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 LCROSS - Lunar CRater Observation and Sensing Spacecraft
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Lunar CRater Observation and Sensing Satellite (LCROSS)

Methods of Water Ice and Water Vapor Detection

LCROSS used several independent methods for the detection of water ice and water vapor, as well as studying the ejecta environment:

  1. Ice: Near-IR spectroscopy of the scattered sunlight absorption (fundamental and overtone) features of water ice in situ
  2. Vapor: Near-IR spectra of H2O vapor (sublimed ice) emission bands (overtone vibration bands at 1.4 and 1.8 um) in situ, and of fundamental bands near 3 um from ground-based 10 m class telescopes
  3. Measurement of an extended OH- atmosphere via spectroscopy at the 308 nm OH- band at UV-visible wavelengths along with nearby scattering continuum
  4. Spectroscopy covering the 619 nm H2O+ band and adjacent scattering continuum
  5. Narrow band imaging at mid-IR wavelengths to follow thermal evolution of plume and newly deposited regolith, which will be affected by water vapor in the ejecta.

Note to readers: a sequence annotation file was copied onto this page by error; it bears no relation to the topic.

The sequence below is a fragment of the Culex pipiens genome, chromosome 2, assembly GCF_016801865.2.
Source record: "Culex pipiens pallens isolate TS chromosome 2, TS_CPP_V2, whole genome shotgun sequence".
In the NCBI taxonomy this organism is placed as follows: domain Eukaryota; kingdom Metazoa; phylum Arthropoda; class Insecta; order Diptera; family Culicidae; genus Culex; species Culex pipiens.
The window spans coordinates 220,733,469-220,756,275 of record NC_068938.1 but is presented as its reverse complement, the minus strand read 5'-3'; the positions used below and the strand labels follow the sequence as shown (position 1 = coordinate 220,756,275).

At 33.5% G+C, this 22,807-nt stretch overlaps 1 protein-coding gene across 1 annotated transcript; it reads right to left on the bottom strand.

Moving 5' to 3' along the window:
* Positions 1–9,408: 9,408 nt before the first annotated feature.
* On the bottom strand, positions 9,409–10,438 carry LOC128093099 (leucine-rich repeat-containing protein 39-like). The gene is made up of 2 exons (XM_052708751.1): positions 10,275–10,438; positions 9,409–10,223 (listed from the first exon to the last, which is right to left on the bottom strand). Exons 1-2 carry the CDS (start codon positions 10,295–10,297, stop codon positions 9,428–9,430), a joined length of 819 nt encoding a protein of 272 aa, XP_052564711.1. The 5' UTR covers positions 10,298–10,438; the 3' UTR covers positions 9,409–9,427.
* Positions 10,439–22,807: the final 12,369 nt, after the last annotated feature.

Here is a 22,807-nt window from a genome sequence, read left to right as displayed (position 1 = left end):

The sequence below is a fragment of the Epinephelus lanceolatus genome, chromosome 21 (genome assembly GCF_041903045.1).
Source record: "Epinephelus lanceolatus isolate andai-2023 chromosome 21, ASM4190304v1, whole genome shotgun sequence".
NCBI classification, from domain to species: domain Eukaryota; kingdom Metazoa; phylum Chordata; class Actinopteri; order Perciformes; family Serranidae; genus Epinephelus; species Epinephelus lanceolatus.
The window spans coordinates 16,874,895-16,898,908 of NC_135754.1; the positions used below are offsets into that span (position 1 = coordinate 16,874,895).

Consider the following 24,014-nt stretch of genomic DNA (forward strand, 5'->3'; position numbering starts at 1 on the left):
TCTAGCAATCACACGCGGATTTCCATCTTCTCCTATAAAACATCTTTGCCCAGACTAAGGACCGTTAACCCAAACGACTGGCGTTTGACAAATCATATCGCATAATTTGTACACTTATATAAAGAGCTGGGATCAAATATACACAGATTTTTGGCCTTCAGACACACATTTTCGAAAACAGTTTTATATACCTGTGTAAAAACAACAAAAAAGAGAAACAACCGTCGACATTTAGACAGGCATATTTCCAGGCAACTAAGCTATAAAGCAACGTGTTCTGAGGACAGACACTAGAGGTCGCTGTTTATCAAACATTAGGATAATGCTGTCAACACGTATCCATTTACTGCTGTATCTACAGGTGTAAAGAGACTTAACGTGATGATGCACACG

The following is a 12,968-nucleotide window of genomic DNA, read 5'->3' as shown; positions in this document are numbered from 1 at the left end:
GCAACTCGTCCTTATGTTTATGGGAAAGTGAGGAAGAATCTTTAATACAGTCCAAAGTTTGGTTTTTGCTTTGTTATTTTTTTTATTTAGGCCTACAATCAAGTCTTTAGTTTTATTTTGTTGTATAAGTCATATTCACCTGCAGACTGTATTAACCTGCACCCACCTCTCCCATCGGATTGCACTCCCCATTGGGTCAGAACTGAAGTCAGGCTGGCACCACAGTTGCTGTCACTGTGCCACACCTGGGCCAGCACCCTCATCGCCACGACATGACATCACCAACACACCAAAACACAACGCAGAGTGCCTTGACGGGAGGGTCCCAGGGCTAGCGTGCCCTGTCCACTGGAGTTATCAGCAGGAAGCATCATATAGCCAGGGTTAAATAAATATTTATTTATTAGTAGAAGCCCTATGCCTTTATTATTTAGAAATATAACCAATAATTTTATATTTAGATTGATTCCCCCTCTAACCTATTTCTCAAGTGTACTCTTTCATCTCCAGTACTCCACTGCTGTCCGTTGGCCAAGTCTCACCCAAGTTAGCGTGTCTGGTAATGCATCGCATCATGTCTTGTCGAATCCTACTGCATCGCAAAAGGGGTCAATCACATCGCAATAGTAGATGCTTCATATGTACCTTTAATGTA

Table 1 LCROSS Measurements
Product Measurement Time Scale Spatial Scale Observation “Platform”
Water ice in plume
0.1–10 km
Water vapor in plume
1-100 km
S-S/C, Ground Based, LRO
Water ice in fresh ejecta
1-100 m
S-S/C, LRO, Chandra
Plume properties
0.1-10 km
S-S/C, Ground Based
Regolith properties
1-100 m
S-S/C, LRO, Chandra

Combining multiple independent measurement methods greatly increases the likelihood of obtaining a constrained and definitive understanding of the impact event and the amount of water contained in the regolith. Furthermore, many of these measurements, because of their instrument requirements or the timescale of the physical process, are more effectively made either from a platform very near the event (e.g. the S-S/C) or from ground-based telescopes. Combining measurements from the Shepherding Spacecraft (S-S/C) with ground-based observations and (subsequent) mapping by lunar orbiting assets (e.g., LRO and Chandrayaan-1) enhances the overall robustness and effectiveness of the LCROSS. Table 1 lists the various measurement techniques, the time and spatial scale best suited to each observation, and where the measurement can be made. LRO’s UV, IR and topographic mapping of the impact craters and associated ejecta blankets may provide additional information about water ice and other volatiles in the permanently shadowed regolith together with an evaluation of the mechanical properties of lunar regolith in permanent shadow. Similarly, a possible visit to the craters by follow-on missions will provide detail down to the cm scale for further analysis.

Technical Information
Overview | Mission Rationale | Spacecraft and System Description | Instrumentation | Water Detection | Targeting

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Editor: Brian Day
NASA Official: Daniel Andrews
Last Updated: October 2010